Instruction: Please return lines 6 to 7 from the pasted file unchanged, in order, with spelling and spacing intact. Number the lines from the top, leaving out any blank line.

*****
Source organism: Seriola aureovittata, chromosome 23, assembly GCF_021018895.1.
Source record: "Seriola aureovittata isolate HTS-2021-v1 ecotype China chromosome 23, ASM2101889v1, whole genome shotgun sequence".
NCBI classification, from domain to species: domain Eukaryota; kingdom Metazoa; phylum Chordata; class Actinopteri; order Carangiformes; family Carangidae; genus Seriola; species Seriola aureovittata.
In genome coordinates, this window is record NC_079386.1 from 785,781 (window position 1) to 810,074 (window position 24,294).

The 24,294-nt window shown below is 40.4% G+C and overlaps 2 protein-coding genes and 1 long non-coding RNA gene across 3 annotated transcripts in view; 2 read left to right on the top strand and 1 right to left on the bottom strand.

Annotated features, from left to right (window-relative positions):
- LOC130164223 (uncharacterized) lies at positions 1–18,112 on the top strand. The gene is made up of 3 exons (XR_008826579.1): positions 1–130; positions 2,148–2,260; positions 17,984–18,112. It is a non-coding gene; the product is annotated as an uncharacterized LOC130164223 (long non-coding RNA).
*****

Annotated features, from left to right (window-relative positions):
- LOC130164223 (uncharacterized) lies at positions 1–18,112 on the top strand. The gene is made up of 3 exons (XR_008826579.1): positions 1–130; positions 2,148–2,260; positions 17,984–18,112. It is a non-coding gene; the product is annotated as an uncharacterized LOC130164223 (long non-coding RNA).